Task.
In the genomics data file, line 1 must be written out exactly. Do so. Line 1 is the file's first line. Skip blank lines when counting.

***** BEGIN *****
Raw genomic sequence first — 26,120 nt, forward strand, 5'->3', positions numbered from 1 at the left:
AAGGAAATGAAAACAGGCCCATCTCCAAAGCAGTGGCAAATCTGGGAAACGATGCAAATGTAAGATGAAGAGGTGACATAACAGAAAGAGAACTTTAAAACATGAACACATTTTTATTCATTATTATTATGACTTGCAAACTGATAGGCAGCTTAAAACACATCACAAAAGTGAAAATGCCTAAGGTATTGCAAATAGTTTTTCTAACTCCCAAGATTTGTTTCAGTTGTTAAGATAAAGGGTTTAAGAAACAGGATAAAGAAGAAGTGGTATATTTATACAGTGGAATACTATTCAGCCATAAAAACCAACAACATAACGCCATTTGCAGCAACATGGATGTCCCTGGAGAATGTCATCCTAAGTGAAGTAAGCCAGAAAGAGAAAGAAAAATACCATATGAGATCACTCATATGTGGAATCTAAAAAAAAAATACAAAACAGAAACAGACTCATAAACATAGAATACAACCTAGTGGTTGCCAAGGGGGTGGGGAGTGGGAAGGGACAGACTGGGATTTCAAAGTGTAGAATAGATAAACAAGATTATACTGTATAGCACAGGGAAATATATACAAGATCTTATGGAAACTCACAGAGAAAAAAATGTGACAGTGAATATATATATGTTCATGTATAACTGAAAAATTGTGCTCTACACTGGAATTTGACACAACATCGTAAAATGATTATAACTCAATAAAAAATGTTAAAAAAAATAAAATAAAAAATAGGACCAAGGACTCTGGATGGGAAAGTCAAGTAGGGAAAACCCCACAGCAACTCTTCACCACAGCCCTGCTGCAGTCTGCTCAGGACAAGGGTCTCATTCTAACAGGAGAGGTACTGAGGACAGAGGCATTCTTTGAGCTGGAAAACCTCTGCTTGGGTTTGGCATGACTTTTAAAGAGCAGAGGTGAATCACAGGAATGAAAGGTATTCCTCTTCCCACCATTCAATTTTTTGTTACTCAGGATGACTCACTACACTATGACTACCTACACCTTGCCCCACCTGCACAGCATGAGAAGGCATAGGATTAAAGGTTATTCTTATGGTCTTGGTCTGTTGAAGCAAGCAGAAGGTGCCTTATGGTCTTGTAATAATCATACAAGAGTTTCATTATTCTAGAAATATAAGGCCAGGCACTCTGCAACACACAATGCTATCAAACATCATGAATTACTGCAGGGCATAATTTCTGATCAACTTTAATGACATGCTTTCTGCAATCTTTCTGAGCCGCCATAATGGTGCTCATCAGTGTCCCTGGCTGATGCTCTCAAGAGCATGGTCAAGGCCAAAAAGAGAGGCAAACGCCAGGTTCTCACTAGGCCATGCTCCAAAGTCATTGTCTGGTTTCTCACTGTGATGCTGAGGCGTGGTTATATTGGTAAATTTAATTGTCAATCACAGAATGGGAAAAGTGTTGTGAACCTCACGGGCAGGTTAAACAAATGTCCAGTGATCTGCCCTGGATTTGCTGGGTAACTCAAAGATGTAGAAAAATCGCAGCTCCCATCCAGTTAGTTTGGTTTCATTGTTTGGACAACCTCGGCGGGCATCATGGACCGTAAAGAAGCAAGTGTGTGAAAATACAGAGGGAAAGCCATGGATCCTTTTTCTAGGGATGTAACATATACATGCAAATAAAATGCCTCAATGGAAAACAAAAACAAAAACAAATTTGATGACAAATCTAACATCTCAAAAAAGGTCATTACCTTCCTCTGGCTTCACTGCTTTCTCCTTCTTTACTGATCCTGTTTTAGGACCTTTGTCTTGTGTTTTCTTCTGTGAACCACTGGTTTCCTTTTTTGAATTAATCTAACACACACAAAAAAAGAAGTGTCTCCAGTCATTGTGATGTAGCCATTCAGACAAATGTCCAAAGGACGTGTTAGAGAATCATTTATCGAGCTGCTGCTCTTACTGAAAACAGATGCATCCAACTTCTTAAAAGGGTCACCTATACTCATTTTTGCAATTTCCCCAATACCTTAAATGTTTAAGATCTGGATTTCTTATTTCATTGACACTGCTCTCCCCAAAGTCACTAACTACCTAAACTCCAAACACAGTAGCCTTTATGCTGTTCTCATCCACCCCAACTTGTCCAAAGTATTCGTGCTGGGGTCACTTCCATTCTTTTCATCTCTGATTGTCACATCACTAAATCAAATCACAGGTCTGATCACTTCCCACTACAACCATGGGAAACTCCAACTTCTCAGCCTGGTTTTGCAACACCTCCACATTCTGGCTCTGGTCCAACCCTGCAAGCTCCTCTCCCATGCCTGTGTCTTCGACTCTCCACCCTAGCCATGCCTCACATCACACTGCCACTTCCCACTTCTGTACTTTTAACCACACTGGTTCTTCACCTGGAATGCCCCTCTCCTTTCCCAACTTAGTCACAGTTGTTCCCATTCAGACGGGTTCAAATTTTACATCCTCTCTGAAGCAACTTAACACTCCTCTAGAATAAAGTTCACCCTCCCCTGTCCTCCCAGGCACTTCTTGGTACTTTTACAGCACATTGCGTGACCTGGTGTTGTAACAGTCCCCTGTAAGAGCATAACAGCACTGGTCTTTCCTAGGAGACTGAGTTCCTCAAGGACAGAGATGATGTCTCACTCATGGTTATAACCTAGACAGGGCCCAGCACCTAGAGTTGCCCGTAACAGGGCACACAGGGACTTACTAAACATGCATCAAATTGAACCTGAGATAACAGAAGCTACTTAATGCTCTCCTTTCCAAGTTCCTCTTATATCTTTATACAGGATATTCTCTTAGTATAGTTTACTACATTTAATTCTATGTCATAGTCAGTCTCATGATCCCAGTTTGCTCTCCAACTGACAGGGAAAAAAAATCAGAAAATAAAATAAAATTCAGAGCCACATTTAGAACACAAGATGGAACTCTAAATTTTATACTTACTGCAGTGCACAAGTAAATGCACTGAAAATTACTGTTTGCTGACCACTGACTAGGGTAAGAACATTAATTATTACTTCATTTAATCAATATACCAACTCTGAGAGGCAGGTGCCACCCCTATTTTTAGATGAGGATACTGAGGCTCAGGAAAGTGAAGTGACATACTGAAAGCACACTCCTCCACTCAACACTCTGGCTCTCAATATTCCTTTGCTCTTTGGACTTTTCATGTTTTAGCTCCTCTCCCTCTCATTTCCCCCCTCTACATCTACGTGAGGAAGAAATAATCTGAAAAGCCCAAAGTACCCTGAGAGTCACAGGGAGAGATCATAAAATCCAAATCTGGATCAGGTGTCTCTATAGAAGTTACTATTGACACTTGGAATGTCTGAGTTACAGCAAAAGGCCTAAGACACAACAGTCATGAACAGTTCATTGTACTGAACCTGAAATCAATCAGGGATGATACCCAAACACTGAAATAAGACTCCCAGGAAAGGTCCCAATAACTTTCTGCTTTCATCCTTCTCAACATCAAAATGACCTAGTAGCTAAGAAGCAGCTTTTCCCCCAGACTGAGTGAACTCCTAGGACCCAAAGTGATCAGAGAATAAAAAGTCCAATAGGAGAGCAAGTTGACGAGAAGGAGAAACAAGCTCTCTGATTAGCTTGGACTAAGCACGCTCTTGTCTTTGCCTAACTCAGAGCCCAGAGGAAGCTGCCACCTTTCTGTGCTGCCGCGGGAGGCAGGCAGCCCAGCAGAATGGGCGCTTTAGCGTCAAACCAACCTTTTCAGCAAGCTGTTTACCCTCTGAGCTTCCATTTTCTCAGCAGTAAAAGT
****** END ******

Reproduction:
Raw genomic sequence first — 26,120 nt, forward strand, 5'->3', positions numbered from 1 at the left: